- Stargate SG-1 ends with the team heading through the gate on yet another mission. Things aren't completely settled, but with the "nullification" (read: death) of the Ori, and the knowledge of the Asgard in Earth's hands, we are confident of a final victory against the remaining, corporeal followers of the Ori (which is shown in the
11th season first SG-1 movie "The Ark of Truth"). Both sequel movies end in this way too.
- On a smaller scale, we have the ending to "Proving Ground", in which a group of cadets have gone through several training scenarios believing that they're the real thing, only for a "real" incident to occur after they finish the last scenario. At the very end, the leader of the group of cadets asks O'Neill if they're really done this time. O'Neill answers yes, just as the SGC's sirens start up again.
- The ending of Xena: Warrior Princess. (Well, except for the title character dying and choosing to stay dead.)
- And Hercules: The Legendary Journeys.
- Super Sentai:
- Power Rangers Lightspeed Rescue ends with the Rangers rushing off as they hear the sounds of an emergency nearby.
- Likewise, at the end of Power Rangers S.P.D., though Jack has left the force to pursue his true calling of helping the poor, the remaining Rangers — sporting new colors — stop by to visit, then rush off to another call.
- These examples are atypical in Power Rangers history, as in all the other post-Zordon-era series, the finale has the Rangers lose their powers (Dino Thunder, Ninja Storm), return their powers back to their mentor since they are no longer needed (Wild Force, RPM), give up their powers to pursue other vocations (Operation Overdrive, Jungle Fury, Lost Galaxy) or leave the scene (Time Force). Since SPD is set some decades in the future, Lightspeed Rescue is the only series to end with a set of Rangers still active in another city at the time of the following season (Wes and Eric kept their powers at the end of Time Force, but the rest of the team went back to the 31st century).
- Power Rangers Operation Overdrive has a variation - there's no more need for the team as superheroes, but Andrew and Mack are going on an Archaeology Adventure just like the one that prompted the need for superheroes in the first place.
- A rare instance of this trope ending a single episode - in Chuck, one story ended with the title character getting ready to enjoy a short vacation from spy work while his partners/handlers were called away called on another mission. Chuck decides to forego the vacation and come along.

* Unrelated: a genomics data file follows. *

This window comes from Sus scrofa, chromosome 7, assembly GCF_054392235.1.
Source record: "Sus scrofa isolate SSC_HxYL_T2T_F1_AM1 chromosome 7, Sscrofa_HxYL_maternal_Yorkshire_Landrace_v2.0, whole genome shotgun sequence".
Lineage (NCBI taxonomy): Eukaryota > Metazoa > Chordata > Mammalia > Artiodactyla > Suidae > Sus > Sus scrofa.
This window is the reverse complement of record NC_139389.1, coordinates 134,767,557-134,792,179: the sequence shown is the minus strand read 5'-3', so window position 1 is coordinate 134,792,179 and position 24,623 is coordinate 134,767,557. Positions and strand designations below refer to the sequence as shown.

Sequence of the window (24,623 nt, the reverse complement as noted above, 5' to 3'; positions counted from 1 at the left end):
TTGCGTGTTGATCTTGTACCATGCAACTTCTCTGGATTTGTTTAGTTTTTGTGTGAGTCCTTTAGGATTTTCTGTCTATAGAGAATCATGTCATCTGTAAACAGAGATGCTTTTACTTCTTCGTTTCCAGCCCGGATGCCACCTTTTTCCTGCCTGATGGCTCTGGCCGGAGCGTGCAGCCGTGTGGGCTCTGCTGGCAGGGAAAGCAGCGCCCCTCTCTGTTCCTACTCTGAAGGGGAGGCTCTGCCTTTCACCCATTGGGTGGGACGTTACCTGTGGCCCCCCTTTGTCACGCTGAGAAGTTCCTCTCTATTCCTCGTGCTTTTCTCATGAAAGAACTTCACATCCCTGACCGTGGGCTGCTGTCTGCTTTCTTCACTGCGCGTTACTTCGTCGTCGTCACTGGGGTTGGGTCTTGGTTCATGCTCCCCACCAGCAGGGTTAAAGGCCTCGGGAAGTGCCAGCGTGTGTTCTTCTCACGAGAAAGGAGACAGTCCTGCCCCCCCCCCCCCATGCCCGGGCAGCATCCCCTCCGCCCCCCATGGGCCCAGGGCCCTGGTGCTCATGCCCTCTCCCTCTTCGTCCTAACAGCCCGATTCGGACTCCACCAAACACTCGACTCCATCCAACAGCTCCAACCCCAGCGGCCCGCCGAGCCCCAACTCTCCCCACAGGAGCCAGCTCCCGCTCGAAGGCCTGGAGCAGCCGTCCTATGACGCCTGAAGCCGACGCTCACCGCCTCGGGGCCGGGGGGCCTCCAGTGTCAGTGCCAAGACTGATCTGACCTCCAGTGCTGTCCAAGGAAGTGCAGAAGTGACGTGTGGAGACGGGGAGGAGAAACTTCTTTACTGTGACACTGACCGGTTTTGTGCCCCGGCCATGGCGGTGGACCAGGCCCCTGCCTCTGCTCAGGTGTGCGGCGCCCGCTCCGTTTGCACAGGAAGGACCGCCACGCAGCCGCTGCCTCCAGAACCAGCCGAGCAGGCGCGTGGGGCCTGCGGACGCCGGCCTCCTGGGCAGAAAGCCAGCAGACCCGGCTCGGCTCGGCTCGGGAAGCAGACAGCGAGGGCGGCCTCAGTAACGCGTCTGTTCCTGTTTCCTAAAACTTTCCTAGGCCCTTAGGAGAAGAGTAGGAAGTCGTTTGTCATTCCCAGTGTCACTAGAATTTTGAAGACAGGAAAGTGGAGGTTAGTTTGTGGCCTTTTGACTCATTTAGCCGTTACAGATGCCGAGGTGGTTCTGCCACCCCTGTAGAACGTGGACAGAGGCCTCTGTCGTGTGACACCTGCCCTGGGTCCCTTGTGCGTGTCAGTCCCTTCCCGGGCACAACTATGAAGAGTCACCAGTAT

- Star Trek: The Next Generation was so classy it got two of these for its finale, and neither of them felt cheap. The first comes in Q's courtroom, where Q drops some cryptic hints on the fate of humanity, including this dialogue:
Q: That is the exploration that awaits you. Not mapping stars, or studying nebulae, but charting the unknown possibilities of existence.
Picard: Q, what is it that you're trying to tell me?
Q: [Leans forward to whisper in Picard's ear and then coyly pulls away] You'll find out. In any case, I'll be watching. And if you're very lucky I'll drop by to say hello from time to time. See you... out there.
Picard: I should have done this a long time ago.
Troi: You were always welcome.
Picard: [starts to deal] So, five card stud, nothing wild, and the sky's the limit.
- While most episodes have the Enterprise continuing on its mission, the pilot also uses this one:
Picard: Let's see what's out there. Engage.
- Star Trek: Enterprise ended its final episode by combining the legendary "Space, the final frontier" narration split between Picard era, Kirk era and Archer Era Enterprises. In this case since the show was a prequel, we most certainly know that the adventure continues. Even though the final episode was sub-par, that was about the best final scene you could hope for.
- After Monk finally solved the mystery behind his wife's murder, we see him going to advise on a crime scene before the final credits roll.
- In Angel, the final episode ends just as the heroes are just going into the start of the apocalypse battle — message being that "you never stop fighting." There are probably some other reasons for the ambiguous ending, as the show was suddenly canceled by the WB. And the series was picked back up in comic book form, anyway.
- Kamen Rider Kiva - just as two major characters tie the knot, Wataru's Kid from the Future comes rushing in, seeking help against the "Neo-Fangire". All the Riders suit up, the Arms Monsters transform, and they all leap at the screen. Wonder if the Neo-Fangire had any connection to Dai Shocker...
- Speaking of, Kamen Rider Decade's story ended with the heroes continuing to travel through many worlds, with homeless main character Tsukasa declaring that the journey itself is his home world.
- Kamen Rider Double ends with the protagonists taking down a Big Bad Wannabe, followed by this conversation:
Shotaro, you haven't forgotten the Catch Phrase
, have you?
Shotaro: Of course not! Those who make this city cry will forevermore hear our call...
- The last episode of the original run of Red Dwarf ended with the closing credits:
THE SMEG IT IS!
- 24, season 3.
- Law & Order: Criminal Intent.
- Hill Street Blues: The final scene is the precinct office, still in business after a fire. The last words: a police officer answers a phone with "Hill Street."